picked up what i thought was a 96 swede a few years ago. siderail marked mod. mauser 1896 ludw. loewe & co. berlin. ser.#b928x. no other markings on receiver/bbl. bands/buttplate. bolt mismatched to gun, but all matching to itself. stock heavily sanded. great shape otherwise with good bore. bbl./receiver/sights/floorplate/triggerguard all match. 7x57 caliber! liked to never figured that one out. is this a boer war rifle? looks to be in real good shape for a war gun. any kind of value as a collectible? will try to post some pics if i can figure it out.
In my limited knowledge in this area I have mainly seen Boer Mausers marked "OVS" on the receiver. Its an Afrikaaner acronym for "Orange Free State". Take this with a grain of salt, its what I've learned on the web-r-nets.
You do indeed have a Boer War Mauser rifle. It was purchased by the South African Republic known locally in South Africa by the abbreviation "ZAR". All ZAR rifles and carbines were made with blank receivers and were without national markings unless carved in the stocks by their owners. All OVS rifles were marked "OVS" on the receivers and/or stocks, so you can be confident that your rifle is not an OVS piece. "OVS" by the way is an abbreviation, never an acronym.
All 10,000 ZAR long Mauser M1893's in the B series were sent to the ZAR in three shipments in the Summer of 1896. They were all marked "Mod. Mauser 1896" on their side rails becuase they were purchased in 1896. OVS rifles ordered from Ludwig Loewe in 1895, 1896 and 1897 were marked "Mod. Mauser 1897", or 1895, or 1896.
Yes, Boer War rifles are uncommon but not rare. There were many brought back and the British Government even gave away many hundreds to veterans in Canada, Austrlia, and New Zealand after the war. Unfortunately, I am unable to enlarge the pictures you posted so I cannot see any details. Generally speaking Boer War Mausers in untouched original condition with good level of reamining bluing normally bring over $1,000 apiece or more among knowledgable collectors and likley more if purchased retail from a knowledgable dealer. Nicely carved rifles can being double that....or more if it can be identified to a Boer or Commonwealth luminary. However, because ZAR Mausers are unmarked, the relationship to the rifle's history has often been lost over the years, resulting in damage and sporterizing to many of these weapons. The loss of your rifle's bolt and the heavy sanding of the stock (and loss of its serial number and inspection marks) are big price downers. If the stock's wood loss is severe, the value could be dropped into the several hundreds. The only way to know for sure is to offer it in an auction.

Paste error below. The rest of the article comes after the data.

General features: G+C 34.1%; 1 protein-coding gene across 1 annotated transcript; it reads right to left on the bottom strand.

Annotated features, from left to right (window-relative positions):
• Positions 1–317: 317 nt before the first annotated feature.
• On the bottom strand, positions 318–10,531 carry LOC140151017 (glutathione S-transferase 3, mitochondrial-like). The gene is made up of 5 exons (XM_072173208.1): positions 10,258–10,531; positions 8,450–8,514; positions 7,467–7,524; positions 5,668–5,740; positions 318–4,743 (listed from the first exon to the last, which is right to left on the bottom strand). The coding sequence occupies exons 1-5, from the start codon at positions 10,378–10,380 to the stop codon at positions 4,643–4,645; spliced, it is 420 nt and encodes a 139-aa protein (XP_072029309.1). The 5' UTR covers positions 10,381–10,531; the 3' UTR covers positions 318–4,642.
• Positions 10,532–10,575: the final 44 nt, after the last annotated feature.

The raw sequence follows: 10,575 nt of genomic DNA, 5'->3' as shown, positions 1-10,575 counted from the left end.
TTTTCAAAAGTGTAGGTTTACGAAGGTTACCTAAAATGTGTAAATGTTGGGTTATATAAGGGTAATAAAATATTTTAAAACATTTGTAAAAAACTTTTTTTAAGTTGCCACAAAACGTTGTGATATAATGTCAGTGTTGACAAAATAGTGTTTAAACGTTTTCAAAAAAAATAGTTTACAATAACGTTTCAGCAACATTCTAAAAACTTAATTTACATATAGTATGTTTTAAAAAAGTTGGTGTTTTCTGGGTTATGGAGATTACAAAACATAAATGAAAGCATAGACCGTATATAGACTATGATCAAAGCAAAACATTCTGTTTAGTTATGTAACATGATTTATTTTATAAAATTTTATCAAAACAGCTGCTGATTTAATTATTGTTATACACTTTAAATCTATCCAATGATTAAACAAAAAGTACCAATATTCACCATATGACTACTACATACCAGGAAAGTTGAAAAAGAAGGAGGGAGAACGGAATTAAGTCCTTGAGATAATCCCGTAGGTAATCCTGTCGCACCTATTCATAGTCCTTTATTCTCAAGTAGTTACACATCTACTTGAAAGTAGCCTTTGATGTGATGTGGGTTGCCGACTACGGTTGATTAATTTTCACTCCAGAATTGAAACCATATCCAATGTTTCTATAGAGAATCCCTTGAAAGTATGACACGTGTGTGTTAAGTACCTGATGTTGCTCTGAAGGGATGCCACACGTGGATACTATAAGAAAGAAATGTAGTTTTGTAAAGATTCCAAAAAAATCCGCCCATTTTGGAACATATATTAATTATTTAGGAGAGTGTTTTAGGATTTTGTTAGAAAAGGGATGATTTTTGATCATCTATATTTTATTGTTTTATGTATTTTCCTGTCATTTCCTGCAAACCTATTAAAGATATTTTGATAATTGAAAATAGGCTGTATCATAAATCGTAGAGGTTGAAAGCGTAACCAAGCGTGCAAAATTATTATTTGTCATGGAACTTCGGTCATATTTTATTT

Regarding the gun's safety, there is no way we can answer that from a few photos and your post. I think most folks would advise you to bring it to a good gun smith and have him do a safety inspection.
Last edited by John Wall; 01-31-2011 at 06:59 AM.
thanks for all your help. guess i need to get a digital camera. so what i am gathering is i need to put any gun i want to know the value of is to put it on gunbroker. do not want to do that. BTW i gave $100 for it to a kid who said " it's an 8 mm mauser and shoots great" there were cob webs down the barrel. anyways thanks to all that replied!